Overwhelming Majority of Finns Consider Russia a 'Significant Military Threat'
In the wake of Russia's demilitarisation campaign in Ukraine, non-aligned Sweden and Finland saw a historic shift in public opinion in favour of NATO and are reportedly preparing to file membership applications, citing a change in Europe's security landscape.
A total of 84 percent of Finns consider Russia to be a “significant military threat”, according to a recent values and attitudes survey from the Finnish Business Policy and Forum (Eva).
The proportion of people who considered Russia a threat has jumped by 25 percent since last year.
By contrast, merely six percent of respondents said they didn't think Russia posed a major military threat.
Eva's survey also showed that more Finns found Russia untrustworthy, with 74 percent considering Russia to be an unreliable contract partner, a jump of 34 percent compared with last year.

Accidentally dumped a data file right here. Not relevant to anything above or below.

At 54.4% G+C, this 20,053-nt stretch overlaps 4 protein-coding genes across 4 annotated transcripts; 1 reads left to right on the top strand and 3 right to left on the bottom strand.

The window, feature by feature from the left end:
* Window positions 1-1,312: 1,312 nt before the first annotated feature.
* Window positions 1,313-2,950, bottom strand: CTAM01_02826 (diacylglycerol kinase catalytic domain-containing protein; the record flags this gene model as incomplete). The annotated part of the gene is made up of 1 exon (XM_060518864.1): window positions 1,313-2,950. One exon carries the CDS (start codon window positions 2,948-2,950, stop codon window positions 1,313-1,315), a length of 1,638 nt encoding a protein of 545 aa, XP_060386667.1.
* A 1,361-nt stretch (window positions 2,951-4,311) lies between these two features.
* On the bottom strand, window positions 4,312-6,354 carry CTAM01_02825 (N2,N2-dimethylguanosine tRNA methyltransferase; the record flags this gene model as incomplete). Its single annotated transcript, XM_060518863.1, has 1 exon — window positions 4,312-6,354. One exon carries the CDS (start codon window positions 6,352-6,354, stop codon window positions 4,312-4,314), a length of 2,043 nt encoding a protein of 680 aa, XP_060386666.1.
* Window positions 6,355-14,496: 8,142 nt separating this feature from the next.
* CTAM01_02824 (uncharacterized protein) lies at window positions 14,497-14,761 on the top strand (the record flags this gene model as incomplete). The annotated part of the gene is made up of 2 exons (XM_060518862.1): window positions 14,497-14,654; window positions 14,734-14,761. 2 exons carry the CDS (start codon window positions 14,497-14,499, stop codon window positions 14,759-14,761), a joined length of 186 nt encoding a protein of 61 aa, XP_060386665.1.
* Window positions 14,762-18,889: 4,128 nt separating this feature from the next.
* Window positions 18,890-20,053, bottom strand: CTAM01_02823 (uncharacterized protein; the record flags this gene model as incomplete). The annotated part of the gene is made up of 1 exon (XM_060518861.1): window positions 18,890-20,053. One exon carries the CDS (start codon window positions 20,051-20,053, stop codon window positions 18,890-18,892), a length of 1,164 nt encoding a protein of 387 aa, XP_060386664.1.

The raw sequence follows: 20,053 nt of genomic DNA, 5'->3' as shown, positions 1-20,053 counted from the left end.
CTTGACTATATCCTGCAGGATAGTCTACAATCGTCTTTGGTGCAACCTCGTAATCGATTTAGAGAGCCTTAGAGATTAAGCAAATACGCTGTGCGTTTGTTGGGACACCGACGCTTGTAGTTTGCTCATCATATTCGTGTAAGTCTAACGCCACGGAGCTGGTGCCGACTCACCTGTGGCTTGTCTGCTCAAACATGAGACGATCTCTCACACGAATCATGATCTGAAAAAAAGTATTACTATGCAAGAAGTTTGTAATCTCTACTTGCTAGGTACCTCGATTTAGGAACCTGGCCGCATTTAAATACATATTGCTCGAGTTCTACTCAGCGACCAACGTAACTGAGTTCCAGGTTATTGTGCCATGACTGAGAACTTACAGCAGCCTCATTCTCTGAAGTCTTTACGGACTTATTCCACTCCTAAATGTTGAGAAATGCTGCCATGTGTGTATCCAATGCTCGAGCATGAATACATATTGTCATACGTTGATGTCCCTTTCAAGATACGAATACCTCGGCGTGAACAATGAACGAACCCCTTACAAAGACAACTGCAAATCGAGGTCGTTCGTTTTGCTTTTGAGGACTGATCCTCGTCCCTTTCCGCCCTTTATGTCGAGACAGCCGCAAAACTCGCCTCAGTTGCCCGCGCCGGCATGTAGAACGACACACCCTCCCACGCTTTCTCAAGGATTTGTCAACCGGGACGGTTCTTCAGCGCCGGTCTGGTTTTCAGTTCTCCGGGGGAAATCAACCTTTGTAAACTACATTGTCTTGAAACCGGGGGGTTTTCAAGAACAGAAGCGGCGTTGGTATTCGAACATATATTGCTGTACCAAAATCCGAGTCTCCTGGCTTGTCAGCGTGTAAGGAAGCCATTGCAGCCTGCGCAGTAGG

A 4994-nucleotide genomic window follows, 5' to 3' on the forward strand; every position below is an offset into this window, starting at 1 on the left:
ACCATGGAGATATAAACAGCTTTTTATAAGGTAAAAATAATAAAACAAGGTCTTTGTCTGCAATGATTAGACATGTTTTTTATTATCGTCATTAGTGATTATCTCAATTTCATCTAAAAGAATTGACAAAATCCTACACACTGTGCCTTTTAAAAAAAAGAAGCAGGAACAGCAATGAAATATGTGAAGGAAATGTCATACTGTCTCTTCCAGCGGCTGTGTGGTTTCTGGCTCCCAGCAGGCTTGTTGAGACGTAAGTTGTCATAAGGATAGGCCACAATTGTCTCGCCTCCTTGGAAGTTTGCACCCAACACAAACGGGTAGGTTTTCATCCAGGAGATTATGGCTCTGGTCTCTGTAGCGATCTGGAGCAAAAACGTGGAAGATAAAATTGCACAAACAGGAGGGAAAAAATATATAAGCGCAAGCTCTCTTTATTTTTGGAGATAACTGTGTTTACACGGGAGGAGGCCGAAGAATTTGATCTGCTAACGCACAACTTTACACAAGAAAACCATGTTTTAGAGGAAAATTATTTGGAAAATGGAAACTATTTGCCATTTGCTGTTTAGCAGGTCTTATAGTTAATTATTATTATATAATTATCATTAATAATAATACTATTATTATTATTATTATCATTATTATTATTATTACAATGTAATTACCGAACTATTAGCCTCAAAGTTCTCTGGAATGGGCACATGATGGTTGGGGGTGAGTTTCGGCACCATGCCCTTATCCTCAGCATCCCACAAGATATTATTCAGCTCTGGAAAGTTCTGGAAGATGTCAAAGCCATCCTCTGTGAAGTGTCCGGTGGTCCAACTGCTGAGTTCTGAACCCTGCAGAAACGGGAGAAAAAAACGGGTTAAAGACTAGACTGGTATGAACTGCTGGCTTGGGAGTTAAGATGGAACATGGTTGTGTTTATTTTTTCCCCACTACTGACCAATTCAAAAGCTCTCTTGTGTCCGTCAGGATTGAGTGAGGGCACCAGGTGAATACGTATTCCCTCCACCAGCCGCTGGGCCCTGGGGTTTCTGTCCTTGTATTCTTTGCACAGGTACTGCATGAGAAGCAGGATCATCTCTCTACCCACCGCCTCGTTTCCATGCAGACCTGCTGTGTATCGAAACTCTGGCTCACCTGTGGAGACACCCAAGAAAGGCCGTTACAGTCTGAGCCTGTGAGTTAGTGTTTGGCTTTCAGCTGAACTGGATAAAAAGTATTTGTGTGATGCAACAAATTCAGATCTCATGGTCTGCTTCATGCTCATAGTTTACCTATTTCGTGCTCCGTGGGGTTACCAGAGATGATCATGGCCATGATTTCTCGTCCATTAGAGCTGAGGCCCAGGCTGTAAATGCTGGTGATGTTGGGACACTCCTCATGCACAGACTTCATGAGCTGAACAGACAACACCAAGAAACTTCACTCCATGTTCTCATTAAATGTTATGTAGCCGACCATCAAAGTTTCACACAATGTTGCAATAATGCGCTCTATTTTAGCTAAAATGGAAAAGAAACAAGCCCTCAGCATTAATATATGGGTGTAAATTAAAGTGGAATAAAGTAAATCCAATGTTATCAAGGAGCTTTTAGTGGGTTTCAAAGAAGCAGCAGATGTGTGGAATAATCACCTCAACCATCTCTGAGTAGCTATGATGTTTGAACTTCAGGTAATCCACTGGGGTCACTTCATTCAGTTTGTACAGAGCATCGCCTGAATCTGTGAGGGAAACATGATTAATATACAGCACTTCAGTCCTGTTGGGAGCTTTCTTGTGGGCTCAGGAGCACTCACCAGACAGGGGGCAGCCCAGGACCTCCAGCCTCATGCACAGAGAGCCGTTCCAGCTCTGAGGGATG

Furthermore, only about a fifth of respondents considered Russia to be part of the European cultural sphere, while 60 percent answered they didn't.
Nevertheless, wholly 58 percent of respondents said they considered Russians to be pleasant people, while only around 20 percent disagreed with that statement.
“Finns' views on Russia are very gloomy. They also explain why a clear majority of Finns have turned to NATO membership. However, Finns believe that Russia's problem is not its people, but the country's leadership”, Eva's research manager Ilkka Haavisto said, commenting on the results.
Following Russia's military operation in Ukraine that started on 24 February, non-aligned Sweden and Finland are reportedly preparing to file applications for NATO membership, citing changes in the European security landscape. Polls held in recent weeks also indicate a historic shift in the public opinion in favour of the alliance.
Earlier this week, Finnish Prime Minister Sanna Marin announced that her country will make the decision on whether to seek NATO membership “within weeks”.